The USG Ishimura is a haunted house. The halls of the planet cracker mining ship echo with the sounds of the dead, monsters crawling through vents, and the heavy-set footsteps of an engineer having the worst day of his life. Whispers penetrate his helmet and melodic machinery whirrs in the distance until it all comes rushing in and the sound becomes too unbearable to take. That's when the enemy strikes.
One of videogames' most iconic locations has been transformed with the release of Motive's Dead Space Remake. The Ishimura is instantly recognisable not only for its visuals, but how it uses sounds — be they instrument or organic — to create a tone unlike no other. The remake owes much of its maintenance and modifications to composer Trevor Gureckis.
"What [original composer Jason Graves] created was a fantastic musical universe for Dead Space," Gureckis says of PCGamesN. "We were first really focused on major elements like narrative points and specific cutscenes things that we could expand upon, and the further I got along, the more I began to compose more and more music for the bigger scenes."
Throughout my interaction with Gureckis, it became increasingly apparent that his work was always meant to resemble that of EA Motive, as the studio had made it clear from the beginning that it wanted to keep the original Dead Space while adding additional content and mechanics for future installments.
Gureckis played the original Dead Space trilogy as it was released, and so he considers it a dream come true. Motive has stated that he would be willing to contribute if Dead Space 4 is made.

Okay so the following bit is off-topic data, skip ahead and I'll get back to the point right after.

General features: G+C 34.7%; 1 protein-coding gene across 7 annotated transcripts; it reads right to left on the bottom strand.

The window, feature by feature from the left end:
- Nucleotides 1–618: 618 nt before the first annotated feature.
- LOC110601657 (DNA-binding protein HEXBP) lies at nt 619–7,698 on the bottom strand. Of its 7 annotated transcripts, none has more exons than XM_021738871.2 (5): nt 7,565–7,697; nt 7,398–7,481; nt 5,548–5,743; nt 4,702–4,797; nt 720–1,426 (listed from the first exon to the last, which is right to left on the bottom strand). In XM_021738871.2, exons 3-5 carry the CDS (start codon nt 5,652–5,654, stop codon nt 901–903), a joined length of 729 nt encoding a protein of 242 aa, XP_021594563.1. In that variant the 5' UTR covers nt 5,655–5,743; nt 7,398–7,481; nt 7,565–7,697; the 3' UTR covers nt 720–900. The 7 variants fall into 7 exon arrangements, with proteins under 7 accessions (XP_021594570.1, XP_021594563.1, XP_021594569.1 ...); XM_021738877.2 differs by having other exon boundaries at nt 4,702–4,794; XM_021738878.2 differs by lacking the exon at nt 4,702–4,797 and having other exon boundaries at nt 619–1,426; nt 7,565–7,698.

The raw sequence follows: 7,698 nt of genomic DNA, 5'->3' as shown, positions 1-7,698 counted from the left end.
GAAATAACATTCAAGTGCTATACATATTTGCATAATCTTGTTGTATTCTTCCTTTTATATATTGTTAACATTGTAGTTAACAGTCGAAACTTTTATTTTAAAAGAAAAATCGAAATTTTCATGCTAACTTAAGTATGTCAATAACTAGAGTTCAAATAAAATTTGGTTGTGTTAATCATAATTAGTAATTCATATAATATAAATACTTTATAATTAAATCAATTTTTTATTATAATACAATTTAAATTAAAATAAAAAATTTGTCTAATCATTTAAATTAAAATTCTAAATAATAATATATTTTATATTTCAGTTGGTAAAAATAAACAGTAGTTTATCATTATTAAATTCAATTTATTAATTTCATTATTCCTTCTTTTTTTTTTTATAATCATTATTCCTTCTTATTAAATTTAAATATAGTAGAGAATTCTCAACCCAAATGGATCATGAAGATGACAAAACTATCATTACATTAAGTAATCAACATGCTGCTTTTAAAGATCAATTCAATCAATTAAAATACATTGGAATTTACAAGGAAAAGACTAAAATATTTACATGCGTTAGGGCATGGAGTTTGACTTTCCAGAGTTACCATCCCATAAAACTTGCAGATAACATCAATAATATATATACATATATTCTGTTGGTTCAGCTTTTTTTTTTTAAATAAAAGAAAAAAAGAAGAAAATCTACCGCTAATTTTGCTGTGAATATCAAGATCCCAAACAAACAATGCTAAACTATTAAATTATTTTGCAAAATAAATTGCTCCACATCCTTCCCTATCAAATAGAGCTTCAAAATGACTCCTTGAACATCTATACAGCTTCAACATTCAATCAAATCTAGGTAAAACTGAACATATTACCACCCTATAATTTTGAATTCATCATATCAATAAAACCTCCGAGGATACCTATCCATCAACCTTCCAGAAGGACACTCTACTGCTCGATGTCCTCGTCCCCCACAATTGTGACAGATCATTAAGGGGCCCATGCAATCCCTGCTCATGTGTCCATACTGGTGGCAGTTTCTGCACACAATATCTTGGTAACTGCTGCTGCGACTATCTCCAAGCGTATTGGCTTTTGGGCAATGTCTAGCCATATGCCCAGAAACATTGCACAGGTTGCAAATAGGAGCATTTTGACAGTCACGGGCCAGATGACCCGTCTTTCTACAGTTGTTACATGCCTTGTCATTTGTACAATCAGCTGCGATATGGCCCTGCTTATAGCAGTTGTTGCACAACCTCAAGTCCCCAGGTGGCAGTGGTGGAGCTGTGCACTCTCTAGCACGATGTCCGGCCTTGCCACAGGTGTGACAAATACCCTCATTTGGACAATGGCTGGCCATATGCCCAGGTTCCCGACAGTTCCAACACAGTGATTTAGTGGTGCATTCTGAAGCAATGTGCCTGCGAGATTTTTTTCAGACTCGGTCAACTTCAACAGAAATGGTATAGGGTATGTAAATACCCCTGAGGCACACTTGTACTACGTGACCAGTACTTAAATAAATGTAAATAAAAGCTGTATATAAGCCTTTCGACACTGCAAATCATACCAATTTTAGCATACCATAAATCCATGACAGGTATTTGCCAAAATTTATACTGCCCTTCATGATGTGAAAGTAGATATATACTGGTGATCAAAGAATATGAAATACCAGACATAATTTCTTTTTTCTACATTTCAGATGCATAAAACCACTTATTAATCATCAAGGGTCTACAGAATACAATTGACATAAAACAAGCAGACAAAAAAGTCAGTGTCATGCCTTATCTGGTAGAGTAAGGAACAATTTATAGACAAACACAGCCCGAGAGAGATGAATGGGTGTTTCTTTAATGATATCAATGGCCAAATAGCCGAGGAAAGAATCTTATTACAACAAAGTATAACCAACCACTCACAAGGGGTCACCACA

Dead Space was created by Gureckis as a musical journey that changes over time, similar to the deterioration of Isaac Clarke's psyche. “I was able to come up with new ideas that could be repeated many times throughout the game, so that if even subconsciously 'this feels like I'm in a different room in some sort of dialogue,' it's a musical dialogue.
When you're playing the Dead Space Remake, it's sometimes difficult to pin down precisely how this subconscious musical effort actually works. You just know from the music and audio design when you're safe, when the atmosphere is trying to rile you up, and how Isaac is also supposed to be feeling this exact same way, which maps out this unwritten dialogue between you and the character.
Gureckis claims that recording with big orchestras and in his own Brooklyn studio allowed him to get closer to Isaac and his knowledge. Which is also the player's experience, being over Isaac's shoulder and in the room. You hear this shrieking violin going up and down and all that sort of stuff and it's supposed to sound like different pieces of metal.
Gureckis isn't directly responsible for putting his music to the test in Dead Space; instead he gave it to the audio team who could then use the whole tracks or isolated elements from each piece as they wished.
“We wanted to give the audio team just resources and tools to experiment with how they want to utilize it in the game,” Gureckis explains.
In this instance, the Shepard tone is particularly interesting because it demonstrates how music and sounds are so central to horror, and to the Dead Space remake particularly. This type of technique is powerful in a game like Dead Space because it can end up confusing and alienating you at crucial moments.
Check out our guides on all the Dead Space weapon upgrade locations and all the Dead Space node locations, as we've got answers to all of your questions about exploring the Ishimura.